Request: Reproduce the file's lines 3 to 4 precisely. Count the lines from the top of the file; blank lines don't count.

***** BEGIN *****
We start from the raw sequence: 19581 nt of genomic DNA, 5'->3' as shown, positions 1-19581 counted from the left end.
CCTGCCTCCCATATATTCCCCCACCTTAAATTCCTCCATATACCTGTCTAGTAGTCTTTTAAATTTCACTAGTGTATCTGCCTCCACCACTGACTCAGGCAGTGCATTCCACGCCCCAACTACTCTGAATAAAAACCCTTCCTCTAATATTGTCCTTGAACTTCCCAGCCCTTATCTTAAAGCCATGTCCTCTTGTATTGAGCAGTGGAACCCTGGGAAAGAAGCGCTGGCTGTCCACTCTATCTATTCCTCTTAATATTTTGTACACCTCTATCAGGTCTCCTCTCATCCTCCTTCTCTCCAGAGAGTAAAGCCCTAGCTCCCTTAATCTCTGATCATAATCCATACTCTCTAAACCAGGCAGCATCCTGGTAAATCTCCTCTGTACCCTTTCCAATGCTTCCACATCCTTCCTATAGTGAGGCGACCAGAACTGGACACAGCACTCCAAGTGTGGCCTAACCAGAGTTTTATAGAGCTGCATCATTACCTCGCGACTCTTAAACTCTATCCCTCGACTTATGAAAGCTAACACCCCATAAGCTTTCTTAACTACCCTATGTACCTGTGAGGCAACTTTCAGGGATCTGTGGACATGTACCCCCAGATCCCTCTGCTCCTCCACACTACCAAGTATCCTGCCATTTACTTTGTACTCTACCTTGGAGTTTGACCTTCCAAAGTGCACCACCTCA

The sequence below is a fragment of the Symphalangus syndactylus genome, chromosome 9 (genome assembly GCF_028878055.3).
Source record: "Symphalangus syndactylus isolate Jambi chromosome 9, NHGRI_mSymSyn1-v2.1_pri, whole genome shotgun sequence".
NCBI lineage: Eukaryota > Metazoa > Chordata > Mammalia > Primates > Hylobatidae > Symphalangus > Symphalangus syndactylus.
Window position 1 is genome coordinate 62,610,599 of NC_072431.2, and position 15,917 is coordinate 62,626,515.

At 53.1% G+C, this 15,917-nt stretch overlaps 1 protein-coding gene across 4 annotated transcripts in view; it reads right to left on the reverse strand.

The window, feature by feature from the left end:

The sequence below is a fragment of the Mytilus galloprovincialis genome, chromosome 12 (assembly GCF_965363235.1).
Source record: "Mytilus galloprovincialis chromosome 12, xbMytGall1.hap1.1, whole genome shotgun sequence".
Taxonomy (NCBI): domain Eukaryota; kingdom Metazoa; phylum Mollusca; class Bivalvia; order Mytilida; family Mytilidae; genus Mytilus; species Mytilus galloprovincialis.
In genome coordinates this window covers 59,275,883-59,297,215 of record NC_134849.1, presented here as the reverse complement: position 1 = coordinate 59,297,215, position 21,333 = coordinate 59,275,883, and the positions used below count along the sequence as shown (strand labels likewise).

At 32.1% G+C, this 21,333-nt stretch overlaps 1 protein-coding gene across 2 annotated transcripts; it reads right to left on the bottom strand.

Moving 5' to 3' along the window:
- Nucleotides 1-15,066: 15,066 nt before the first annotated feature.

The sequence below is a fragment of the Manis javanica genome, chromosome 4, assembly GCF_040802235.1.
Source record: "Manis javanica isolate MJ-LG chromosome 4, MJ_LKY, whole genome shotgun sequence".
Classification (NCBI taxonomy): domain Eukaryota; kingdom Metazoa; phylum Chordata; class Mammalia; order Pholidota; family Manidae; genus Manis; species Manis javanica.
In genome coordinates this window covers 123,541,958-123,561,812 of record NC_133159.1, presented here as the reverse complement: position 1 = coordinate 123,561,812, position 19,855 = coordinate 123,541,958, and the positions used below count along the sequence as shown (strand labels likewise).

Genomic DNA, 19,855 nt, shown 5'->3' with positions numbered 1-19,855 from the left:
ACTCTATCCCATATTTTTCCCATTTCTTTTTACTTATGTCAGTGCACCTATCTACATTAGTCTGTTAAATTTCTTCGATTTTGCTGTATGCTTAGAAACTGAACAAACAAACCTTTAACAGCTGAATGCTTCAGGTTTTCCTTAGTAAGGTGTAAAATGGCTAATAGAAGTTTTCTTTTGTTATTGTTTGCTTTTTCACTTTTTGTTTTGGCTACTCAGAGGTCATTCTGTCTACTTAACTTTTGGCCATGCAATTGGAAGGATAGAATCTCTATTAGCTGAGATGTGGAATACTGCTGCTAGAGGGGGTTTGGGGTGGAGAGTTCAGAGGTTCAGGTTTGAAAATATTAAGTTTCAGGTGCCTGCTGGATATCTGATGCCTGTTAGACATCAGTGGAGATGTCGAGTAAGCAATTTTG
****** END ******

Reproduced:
The sequence below is a fragment of the Symphalangus syndactylus genome, chromosome 9 (genome assembly GCF_028878055.3).
Source record: "Symphalangus syndactylus isolate Jambi chromosome 9, NHGRI_mSymSyn1-v2.1_pri, whole genome shotgun sequence".